Retirement Planning For Stay-at-Home Moms

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Stay-at-home moms take on many roles such as, caregiver, cook, chauffer, nutritionist, event planner, etc. But one role stay-at-home moms are not filling is "retirement planner." According to a 2015 Transamerica Center for Retirement study, only 44 percent of stay-at-home moms are saving for retirement, and 51 percent of homemakers do not have any sort strategy for retirement - written or unwritten. A large number of stay-at-home moms (75%) say they plan to rely on their spouse's income in retirement, which is a risky strategy. Unforeseen circumstances such as divorce or separation, spouse's job loss or death of a spouse, can dramatically change retirement savings. Today, women are living longer (on average 88 years) and are spending up to 20 years in retirement. Many older women are living alone and in poverty, even with Social Security. What this means is that planning for retirement is important for all women, including and especially for stay-at-home moms.

No matter where you are in your financial journey, it is never too late to build your savings and develop a retirement plan. Here are a few tips:

Keep your Financial Identity

For many stay-at-home moms, it is easy to lose your own financial identity when you are not contributing financially to the family. Many moms leave the financial responsibilities, such as bill paying, retirement planning and budgeting, to the contributing spouse. But for long-term financial security, it is important for both spouses to maintain financial independence. This will be especially helpful if you ever have to act on your own some day or in cases of emergency. 

  • Participate in the budget/retirement planning process - Get personally involved with the family finances. Work with your spouse to create a budget and start tracking your spending. Consider a financial advisor to assist with retirement goals and budget strategy. Many moms may steer clear of saving for retirement if they believe their spouse is taking care of the retirement planning. But keep in mind, just because your spouse is doing the planning, it doesn't guarantee they are planning well or that you will be protected if the unexpected happens.
  • Have your own checking or savings account - Having your own checking and/or savings account and access to funds can be a benefit throughout marriage. Should you ever find yourself experiencing a divorce or widowhood, it will be an even greater relief to have direct access to those funds.
  • Keep your credit history healthy - If you are married and put big financial decisions and purchases in your partner's hands, you may be putting your credit at risk. If your spouse has a habit of paying bills late that have both of your names on them, your personal credit will be negatively affected. Without good credit, it is difficult to get loans or an affordable credit card with lower interest rates.

Maintain good credit history - To do this, place one or more of the household bills (electricity or water bill) in your name. Another way to create a credit history it to have a credit card in your own name. Make sure to pay those bills on time each month to maintain good credit.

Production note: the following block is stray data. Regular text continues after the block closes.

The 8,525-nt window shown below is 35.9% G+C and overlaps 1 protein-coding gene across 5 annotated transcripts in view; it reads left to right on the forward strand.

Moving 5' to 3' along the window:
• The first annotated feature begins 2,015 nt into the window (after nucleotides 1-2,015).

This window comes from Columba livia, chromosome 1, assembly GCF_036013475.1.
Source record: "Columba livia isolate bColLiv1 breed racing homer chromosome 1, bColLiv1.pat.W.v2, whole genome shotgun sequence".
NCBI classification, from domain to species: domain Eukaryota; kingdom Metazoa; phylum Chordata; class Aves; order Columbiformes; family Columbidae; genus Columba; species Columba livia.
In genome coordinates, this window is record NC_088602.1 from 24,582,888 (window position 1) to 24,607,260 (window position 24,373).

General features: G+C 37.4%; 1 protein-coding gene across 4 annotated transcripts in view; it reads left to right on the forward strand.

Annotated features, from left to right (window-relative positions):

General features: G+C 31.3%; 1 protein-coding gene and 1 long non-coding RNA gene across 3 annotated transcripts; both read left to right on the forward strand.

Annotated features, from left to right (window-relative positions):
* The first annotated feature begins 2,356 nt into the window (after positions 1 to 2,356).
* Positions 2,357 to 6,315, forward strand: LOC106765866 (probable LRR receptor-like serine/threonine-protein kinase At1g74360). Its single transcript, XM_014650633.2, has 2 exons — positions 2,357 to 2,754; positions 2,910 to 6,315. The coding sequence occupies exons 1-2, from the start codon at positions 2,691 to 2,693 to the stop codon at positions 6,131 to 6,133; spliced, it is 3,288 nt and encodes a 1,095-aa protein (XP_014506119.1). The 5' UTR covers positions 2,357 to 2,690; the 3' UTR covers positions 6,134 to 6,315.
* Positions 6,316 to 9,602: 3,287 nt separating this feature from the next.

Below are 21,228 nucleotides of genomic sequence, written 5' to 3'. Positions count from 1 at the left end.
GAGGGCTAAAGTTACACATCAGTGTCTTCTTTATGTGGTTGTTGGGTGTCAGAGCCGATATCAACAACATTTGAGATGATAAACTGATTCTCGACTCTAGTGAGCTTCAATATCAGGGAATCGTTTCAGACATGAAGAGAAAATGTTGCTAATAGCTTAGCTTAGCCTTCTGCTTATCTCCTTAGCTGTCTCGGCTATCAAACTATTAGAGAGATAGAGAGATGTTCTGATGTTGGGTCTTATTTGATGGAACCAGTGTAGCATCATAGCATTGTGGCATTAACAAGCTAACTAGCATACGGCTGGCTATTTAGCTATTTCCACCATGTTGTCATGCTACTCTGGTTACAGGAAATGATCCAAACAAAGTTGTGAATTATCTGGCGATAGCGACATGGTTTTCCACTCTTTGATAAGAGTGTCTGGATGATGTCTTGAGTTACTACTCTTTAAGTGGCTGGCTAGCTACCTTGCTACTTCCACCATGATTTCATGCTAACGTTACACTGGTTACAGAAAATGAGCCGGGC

Check your credit score - Check your credit score each year to make sure there are no inaccuracies. You can check your credit report by visiting annualcreditreport.com, the only source for fee credit reports authorized by the federal government.

Build Up Long-Term Savings

Even though you may not be earning income as a stay-at-home mom, you should still do what you can to save for retirement; ideally in a retirement account held in your name. Social Security, while a valuable source of retirement income for women, should not be relied on as your sole source of income. The average annual Social Security benefit received by women age 65 and older is approximately $14,000, which is unlikely to cover all retirement expenses. 

  • Spousal IRA - A spousal IRA is a type of individual retirement account that allows a working spouse to contribute to a nonworking spouse's retirement savings. Yearly, a spouse can contribute up to $5,500 (or $6,500 if over age 50) to a Spousal IRA (either a traditional or Roth IRA), which is held in your name. To qualify, you will need to file a joint tax return with your spouse.

  • Rollover IRA - If you have a retirement account with a prior employer, consider rolling over those funds into an IRA. When rolling over there are no taxes or penalties and you can have more control over how those funds are invested. Also important: Even if you have a small account balance, resist the urge to cash-out those funds! Not only will you have to pay fees and penalties, but you will miss opportunities for those funds to earn interest, even if you are no longer contributing to the account.

 

Save for Retirement Before College

Moms want the best for their kids, especially a good education. But your kids can access loans and scholarships for college, unfortunately there are no scholarships for retirement. Save for retirement first, college second. 

Consider Part Time/Freelance Work

Working part time or freelancing can provide schedule flexibility and increase opportunities to save. Remaining in the work force not only brings in extra income, but it also keeps your job skills current and makes it easier to find work if or when you plan to return to the workforce full-time. When working part-time, you will also continue to accrue Social Security earnings credits which can increase your retired worker benefit later in life. Each year out of the workforce is credited as a 0 earnings year by Social Security; a lower number of credits may lower your retirement benefits.

 

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